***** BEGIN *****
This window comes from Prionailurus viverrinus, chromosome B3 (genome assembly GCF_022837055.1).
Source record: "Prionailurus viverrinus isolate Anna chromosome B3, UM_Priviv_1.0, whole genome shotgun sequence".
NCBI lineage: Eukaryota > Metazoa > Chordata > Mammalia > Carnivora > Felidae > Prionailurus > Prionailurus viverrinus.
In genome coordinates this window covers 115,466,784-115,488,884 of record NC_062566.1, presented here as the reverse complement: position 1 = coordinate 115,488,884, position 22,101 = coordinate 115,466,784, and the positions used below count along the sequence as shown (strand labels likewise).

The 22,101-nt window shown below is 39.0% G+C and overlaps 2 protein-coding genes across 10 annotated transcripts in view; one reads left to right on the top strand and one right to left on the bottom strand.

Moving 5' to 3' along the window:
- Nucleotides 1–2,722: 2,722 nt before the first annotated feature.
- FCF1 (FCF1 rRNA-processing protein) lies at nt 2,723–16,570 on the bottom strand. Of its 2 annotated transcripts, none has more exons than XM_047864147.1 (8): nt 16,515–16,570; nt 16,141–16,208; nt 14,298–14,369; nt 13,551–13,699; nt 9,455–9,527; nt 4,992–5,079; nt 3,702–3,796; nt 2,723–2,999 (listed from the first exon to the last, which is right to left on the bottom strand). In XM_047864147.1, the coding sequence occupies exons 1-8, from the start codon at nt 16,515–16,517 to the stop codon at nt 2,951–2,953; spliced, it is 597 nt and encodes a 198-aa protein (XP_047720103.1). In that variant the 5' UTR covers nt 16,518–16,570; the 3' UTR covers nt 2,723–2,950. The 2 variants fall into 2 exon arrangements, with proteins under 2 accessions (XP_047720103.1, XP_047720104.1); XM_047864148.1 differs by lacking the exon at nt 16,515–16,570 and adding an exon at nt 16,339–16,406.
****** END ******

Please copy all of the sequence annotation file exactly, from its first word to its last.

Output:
This window comes from Prionailurus viverrinus, chromosome B3 (genome assembly GCF_022837055.1).
Source record: "Prionailurus viverrinus isolate Anna chromosome B3, UM_Priviv_1.0, whole genome shotgun sequence".
NCBI lineage: Eukaryota > Metazoa > Chordata > Mammalia > Carnivora > Felidae > Prionailurus > Prionailurus viverrinus.
In genome coordinates this window covers 115,466,784-115,488,884 of record NC_062566.1, presented here as the reverse complement: position 1 = coordinate 115,488,884, position 22,101 = coordinate 115,466,784, and the positions used below count along the sequence as shown (strand labels likewise).

The 22,101-nt window shown below is 39.0% G+C and overlaps 2 protein-coding genes across 10 annotated transcripts in view; one reads left to right on the top strand and one right to left on the bottom strand.

Moving 5' to 3' along the window:
- Nucleotides 1–2,722: 2,722 nt before the first annotated feature.
- FCF1 (FCF1 rRNA-processing protein) lies at nt 2,723–16,570 on the bottom strand. Of its 2 annotated transcripts, none has more exons than XM_047864147.1 (8): nt 16,515–16,570; nt 16,141–16,208; nt 14,298–14,369; nt 13,551–13,699; nt 9,455–9,527; nt 4,992–5,079; nt 3,702–3,796; nt 2,723–2,999 (listed from the first exon to the last, which is right to left on the bottom strand). In XM_047864147.1, the coding sequence occupies exons 1-8, from the start codon at nt 16,515–16,517 to the stop codon at nt 2,951–2,953; spliced, it is 597 nt and encodes a 198-aa protein (XP_047720103.1). In that variant the 5' UTR covers nt 16,518–16,570; the 3' UTR covers nt 2,723–2,950. The 2 variants fall into 2 exon arrangements, with proteins under 2 accessions (XP_047720103.1, XP_047720104.1); XM_047864148.1 differs by lacking the exon at nt 16,515–16,570 and adding an exon at nt 16,339–16,406.